At the same time, Queen & Slim doesn't feel fully equipped to grapple with the issues it raises. Really, why should it? Part of the narrative is very much about how these characters shouldn't have to grapple with what has happened to them — that it's an infringement, and that it forces them to find fleeting pleasures and solace in the margins of American life, with their future turned into a giant question mark. Their whole relationship has to play out under unimaginable stress and threats. But sometimes Matsoukas' attempts to bring that simmering tension to a boil are awkward, as when she intercuts a sex scene with a protest of police violence.
Queen and Slim have protestors on their side because the public sees body-cam video footage that shows them clearly acting in self-defense, even if it doesn't exonerate them in the eyes of the law. It's this social-movement plot point that the movie stumbles over — understandably. Regardless of the obvious talent on hand, it's just plain difficult for any fictional story to gracefully turn its characters into folk heroes. Giving made-up characters thousands of anonymous supporters has a veneer of distracting phoniness, even when it's more or less plausible; suddenly, the movie is trying to speak for an enormous part of the population, instead of the complicated people it has spent time developing. Here, one particular attempt to bring a supporting character into that subplot quickly amps up into melodrama that the movie doesn't have time or inclination to resolve. The protest scenes evoke Black Lives Matter without discussing that movement directly, or saying much of anything about it beyond the implication that it's obviously necessary.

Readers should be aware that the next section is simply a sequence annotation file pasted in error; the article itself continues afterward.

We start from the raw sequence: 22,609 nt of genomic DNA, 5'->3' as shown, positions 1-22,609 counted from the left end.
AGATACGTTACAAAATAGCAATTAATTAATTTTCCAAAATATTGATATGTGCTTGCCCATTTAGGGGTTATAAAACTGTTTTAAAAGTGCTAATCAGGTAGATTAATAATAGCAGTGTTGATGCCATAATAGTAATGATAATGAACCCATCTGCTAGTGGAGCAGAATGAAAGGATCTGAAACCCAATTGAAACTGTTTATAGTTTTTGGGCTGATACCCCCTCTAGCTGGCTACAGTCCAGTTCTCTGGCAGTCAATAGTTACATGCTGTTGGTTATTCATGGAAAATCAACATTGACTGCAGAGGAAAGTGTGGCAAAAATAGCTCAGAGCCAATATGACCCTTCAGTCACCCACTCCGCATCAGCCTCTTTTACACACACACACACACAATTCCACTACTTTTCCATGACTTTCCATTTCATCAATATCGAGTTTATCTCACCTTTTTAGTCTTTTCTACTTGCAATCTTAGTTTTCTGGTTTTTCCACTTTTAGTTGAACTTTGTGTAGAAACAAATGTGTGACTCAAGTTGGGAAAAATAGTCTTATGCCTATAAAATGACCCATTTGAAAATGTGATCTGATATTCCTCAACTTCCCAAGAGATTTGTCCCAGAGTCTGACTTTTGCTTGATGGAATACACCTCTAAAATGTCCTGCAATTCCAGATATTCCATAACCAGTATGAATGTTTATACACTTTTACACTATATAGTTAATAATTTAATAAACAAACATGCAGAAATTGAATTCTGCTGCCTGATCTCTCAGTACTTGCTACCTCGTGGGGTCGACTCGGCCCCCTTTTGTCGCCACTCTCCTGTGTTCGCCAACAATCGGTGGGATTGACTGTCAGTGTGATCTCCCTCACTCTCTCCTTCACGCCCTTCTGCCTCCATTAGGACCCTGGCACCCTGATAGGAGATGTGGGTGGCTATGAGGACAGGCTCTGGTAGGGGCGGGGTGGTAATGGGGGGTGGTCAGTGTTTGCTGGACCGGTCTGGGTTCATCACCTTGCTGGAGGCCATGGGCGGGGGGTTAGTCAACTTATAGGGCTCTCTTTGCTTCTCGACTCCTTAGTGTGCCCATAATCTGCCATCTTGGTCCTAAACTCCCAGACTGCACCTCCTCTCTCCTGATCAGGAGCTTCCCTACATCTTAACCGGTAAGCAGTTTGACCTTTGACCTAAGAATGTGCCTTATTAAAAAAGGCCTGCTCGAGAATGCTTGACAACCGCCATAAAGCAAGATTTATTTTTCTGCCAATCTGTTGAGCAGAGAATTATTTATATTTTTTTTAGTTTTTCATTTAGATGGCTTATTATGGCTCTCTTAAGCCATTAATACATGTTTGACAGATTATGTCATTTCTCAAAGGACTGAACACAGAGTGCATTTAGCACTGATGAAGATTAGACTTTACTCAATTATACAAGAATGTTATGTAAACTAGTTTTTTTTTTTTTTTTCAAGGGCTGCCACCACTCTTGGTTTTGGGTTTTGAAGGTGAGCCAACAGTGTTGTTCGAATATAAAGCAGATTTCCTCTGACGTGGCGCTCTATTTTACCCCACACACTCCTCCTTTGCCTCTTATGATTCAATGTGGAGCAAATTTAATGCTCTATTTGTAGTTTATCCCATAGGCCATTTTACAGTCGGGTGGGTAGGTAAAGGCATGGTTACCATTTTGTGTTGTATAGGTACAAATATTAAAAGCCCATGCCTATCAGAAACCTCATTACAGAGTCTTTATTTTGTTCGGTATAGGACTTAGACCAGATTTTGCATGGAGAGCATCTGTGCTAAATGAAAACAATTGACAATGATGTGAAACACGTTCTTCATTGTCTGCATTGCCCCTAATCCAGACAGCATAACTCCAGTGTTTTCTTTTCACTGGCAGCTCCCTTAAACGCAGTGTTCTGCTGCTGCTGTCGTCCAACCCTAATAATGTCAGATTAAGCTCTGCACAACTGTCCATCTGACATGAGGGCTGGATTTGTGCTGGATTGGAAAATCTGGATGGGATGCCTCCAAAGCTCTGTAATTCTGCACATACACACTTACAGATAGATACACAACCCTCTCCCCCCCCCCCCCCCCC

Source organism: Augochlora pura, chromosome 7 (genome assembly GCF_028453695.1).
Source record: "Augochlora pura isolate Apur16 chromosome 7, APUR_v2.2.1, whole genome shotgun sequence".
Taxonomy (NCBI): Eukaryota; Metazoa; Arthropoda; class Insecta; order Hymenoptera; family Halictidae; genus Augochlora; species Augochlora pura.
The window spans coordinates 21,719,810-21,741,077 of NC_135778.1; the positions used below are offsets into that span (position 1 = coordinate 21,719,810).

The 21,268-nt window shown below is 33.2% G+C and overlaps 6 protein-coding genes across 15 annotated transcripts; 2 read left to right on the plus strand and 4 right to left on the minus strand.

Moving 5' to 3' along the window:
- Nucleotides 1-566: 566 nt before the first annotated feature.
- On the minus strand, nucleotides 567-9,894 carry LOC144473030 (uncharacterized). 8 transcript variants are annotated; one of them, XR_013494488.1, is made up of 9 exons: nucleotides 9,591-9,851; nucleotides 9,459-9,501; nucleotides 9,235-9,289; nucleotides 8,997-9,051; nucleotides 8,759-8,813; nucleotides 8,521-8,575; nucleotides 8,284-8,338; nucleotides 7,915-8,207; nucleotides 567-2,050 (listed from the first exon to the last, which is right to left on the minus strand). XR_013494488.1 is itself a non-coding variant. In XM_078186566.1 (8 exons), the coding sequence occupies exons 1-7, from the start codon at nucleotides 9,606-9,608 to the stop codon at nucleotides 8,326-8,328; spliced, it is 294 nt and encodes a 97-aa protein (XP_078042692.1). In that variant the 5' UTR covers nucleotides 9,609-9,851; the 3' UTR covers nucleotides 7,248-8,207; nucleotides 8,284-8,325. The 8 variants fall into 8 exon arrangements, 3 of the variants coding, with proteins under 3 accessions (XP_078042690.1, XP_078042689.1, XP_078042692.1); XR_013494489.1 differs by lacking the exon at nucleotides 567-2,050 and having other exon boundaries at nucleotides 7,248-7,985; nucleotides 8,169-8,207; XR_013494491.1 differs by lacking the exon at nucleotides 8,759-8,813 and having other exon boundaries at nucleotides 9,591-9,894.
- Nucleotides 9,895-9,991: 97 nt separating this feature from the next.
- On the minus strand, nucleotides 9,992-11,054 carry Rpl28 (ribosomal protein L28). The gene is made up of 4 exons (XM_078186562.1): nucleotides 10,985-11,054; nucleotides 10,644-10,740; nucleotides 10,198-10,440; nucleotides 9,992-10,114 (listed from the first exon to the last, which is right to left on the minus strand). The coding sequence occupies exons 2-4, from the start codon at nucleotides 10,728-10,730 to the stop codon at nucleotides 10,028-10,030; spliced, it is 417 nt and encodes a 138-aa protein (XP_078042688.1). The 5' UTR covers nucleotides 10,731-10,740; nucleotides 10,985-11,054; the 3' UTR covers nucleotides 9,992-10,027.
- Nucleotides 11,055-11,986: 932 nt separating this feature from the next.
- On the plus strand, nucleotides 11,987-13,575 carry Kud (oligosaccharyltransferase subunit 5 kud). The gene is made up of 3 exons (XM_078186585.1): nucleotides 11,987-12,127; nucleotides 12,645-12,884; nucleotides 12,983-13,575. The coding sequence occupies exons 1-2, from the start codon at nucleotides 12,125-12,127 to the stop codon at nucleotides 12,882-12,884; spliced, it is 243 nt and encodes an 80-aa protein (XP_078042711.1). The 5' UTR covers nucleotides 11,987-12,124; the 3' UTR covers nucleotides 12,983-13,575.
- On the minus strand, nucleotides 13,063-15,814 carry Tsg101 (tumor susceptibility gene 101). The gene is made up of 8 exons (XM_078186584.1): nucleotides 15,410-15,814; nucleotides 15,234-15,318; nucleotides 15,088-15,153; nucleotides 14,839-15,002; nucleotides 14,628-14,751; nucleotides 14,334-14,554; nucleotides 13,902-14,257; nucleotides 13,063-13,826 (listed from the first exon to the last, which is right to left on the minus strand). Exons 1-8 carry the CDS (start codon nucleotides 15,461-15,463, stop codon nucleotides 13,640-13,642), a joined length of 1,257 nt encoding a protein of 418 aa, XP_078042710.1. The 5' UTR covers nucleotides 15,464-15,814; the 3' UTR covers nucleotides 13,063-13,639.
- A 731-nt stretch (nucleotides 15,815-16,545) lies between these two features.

Queen & Slim is the latest of several recent movies trying to come to grips with the horrors of racially motivated police violence. Last year's Widows used a police shooting for a crucial bit of backstory, and rode a line between relevance and exploitation (appropriate for its overall genre-meets-sociology approach). Blindspotting, also from 2018, makes stronger use of this (real-life) trope, by exploring its psychological effects on a witness to the crime in question. Police misconduct, body cams, and complicated racial dynamics are now practically required elements of cop thrillers like the aforementioned 21 Bridges and the recent Black & Blue.
In this context, Queen & Slim is notable for its directness. It doesn't pull its punches by using a shooting as a plot decoration, playing up Crash-style "misunderstandings," or dealing with more widespread (and far more movie-ish) police corruption schemes. But that same directness gradually eliminates the breathing room that gives the film so much life and detail early on. Its story gets bigger, but less effective. The movie's craftsmanship, good intentions, and muted impact are all reminiscent of the dramas Hollywood made about the Iraq War throughout the 2000s: There's a sense of the filmmakers urgently wanting to address something happening before our eyes, and not necessarily knowing how. It's urgent, but also an obligation. Maybe it's appropriate that the story's increased scale starts to feel like an unnatural, unwieldy burden.